Sunday, July 1, 2012


What needs to be included in the request for equitable adjustment (REA) is one thing (see our previous blog posting).  Understanding the theories of recovery is quite another.  We are talking here about "constructive" changes, that is acts or omissions of the government which are breaches of the contract, but which are called constructive changes where a unilateral changes clause is included in the contract (that's in all government contracts except commercial item contracts -- and it will be read into the contract by operation of law if its not included).

Constructive changes are not formal changes.  If you receive a formal change or are entitled to an equitable adjustment under another clause such as the stop work order clause, you do not need to concern yourself with these theories of recovery.

The four main categories of constructive changes are:  1) contract interpretation; 2) breach of warranty of the specifications; 3) breach of the duties of noninterference, cooperation, communication and disclosure of vital information (known as superior knowledge); and acceleration.

Most disputes arise over differing contract language interpretations.  We've written in other blog postings about the rules of contract interpretation (our most popular blogs so far).  The contractor may submit its REA if it believes its interpretation is the only reasonable one or even if the language is not obviously ambiguous (if it was obvious, the contractor has assumed the risk).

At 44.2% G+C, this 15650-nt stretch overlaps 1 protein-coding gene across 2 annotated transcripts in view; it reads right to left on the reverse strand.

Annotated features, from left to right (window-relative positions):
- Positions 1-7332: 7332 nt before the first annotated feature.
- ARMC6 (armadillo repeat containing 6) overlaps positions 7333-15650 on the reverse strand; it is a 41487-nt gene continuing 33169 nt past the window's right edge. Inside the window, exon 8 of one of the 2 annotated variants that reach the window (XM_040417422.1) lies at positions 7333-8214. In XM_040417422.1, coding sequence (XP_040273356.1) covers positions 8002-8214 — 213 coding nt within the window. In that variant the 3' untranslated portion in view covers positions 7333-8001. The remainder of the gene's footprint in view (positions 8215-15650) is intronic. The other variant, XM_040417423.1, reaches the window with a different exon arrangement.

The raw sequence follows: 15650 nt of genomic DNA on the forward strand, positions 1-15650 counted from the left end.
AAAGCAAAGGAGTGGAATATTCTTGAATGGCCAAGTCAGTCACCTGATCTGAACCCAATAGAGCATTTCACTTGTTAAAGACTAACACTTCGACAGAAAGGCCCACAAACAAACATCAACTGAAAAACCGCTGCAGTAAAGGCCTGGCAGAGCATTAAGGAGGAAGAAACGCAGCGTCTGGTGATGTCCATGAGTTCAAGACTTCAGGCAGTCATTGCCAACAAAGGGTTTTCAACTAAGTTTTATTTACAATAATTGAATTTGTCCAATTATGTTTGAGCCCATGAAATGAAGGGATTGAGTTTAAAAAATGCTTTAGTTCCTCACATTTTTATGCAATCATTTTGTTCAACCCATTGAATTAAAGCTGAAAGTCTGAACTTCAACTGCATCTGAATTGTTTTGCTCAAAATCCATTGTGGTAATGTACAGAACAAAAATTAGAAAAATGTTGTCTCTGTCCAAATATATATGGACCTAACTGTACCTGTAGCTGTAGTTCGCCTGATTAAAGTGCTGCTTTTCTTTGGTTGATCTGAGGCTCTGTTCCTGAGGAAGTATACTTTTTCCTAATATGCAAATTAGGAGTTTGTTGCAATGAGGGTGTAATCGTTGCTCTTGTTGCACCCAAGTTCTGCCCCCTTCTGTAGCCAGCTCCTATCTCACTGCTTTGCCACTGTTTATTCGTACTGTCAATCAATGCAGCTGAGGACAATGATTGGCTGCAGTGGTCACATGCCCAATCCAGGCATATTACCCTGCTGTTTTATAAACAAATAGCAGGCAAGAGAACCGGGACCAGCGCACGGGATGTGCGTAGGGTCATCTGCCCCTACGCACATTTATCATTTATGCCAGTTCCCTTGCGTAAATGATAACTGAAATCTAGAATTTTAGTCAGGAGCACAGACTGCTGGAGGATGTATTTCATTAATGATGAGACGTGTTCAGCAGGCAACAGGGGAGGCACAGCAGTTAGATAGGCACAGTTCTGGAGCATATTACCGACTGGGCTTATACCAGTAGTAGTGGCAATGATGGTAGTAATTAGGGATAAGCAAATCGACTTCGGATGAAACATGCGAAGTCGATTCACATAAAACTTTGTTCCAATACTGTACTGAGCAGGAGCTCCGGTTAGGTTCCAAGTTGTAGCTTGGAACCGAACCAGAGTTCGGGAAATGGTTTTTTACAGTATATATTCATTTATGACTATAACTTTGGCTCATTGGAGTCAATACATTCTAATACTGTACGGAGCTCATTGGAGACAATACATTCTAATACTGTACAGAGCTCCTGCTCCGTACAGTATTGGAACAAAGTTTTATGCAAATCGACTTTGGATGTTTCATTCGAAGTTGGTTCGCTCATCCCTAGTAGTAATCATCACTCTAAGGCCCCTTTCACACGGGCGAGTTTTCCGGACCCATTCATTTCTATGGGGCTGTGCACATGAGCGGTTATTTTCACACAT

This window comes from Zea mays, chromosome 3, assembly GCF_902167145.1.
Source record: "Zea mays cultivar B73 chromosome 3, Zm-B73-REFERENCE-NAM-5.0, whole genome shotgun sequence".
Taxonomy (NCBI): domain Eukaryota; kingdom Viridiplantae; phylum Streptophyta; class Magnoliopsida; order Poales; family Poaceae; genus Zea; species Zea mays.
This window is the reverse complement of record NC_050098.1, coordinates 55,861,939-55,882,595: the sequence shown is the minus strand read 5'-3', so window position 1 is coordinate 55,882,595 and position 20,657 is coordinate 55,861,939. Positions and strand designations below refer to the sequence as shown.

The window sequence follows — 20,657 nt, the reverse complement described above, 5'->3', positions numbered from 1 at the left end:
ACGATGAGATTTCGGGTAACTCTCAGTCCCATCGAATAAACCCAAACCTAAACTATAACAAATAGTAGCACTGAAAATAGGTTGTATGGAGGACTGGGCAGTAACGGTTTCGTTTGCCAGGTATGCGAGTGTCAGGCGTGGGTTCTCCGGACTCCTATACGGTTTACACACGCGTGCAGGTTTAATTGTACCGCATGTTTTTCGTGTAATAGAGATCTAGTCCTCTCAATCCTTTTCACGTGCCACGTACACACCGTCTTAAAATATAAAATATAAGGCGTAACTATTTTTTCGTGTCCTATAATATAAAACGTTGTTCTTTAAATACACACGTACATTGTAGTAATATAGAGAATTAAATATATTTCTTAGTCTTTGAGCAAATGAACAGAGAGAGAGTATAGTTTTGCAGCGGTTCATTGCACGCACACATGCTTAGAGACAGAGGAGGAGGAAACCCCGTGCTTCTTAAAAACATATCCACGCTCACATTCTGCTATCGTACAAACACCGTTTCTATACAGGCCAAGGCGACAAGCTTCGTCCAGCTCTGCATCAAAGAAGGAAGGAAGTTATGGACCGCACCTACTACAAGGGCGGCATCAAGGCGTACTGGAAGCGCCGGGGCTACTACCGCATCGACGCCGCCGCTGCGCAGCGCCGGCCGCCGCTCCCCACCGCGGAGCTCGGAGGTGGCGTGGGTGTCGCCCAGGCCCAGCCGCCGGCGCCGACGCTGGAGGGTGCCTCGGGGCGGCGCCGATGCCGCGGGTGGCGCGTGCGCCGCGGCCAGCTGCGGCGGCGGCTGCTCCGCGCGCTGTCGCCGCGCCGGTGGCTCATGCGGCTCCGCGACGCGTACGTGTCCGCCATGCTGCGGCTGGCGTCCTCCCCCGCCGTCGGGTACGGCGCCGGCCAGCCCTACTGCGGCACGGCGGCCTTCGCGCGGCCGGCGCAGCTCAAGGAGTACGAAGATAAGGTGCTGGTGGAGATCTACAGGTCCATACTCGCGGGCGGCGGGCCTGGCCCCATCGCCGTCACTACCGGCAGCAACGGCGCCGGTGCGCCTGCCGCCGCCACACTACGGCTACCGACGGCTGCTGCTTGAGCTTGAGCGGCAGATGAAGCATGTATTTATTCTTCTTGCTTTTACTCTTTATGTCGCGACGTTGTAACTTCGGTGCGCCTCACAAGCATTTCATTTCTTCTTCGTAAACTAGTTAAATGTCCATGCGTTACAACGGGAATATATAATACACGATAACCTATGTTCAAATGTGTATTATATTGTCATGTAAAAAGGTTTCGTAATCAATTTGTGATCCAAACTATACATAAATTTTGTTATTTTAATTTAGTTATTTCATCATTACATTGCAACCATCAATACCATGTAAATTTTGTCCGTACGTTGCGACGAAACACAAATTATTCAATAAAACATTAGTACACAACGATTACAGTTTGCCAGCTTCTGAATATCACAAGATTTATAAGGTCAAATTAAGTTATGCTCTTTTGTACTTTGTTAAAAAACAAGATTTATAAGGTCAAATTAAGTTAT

The government warrants that its specifications will be free from errors, conflicts, omissions and that they will not be commercially or practicably impossible to perform.  If the contractor encounters a problem with the specifications which was not obvious at time of bidding, it may seek relief.  Impossibility is almost impossible to prove.  More on that later.

The REA also can be based on the government's interference with and failure to cooperate and communicate with the contractor and its failure to disclose information vital to performance (also known popularly as "superior knowledge"). There is an implied obligation in every contract, read into the contract by operation of law, that the government will do "whatever is reasonably necessary on its part to enable the contract to perform."

An acceleration occurs if the contractor 1) encounters an excusable cause of delay or nonperformance, 2) provides timely and complete notice to the government of the excusable cause of delay and 3) the government either actually or constructively orders the contractor to meet the original schedule notwithstanding the excusable cause of delay.  An excusable cause of delay is anything covered by the default termination clause including acts or omissions of the government in its contractual capacity (other constructive changes).

Although the facts about what the contract required and how those requirements were changed come first, placing those facts in the proper context of a theory of recovery comes second.

Postscript:  In the new age of LPTA, we expect to see contractors trying to use the changes clause to increase the low prices they have to bid to get the job.

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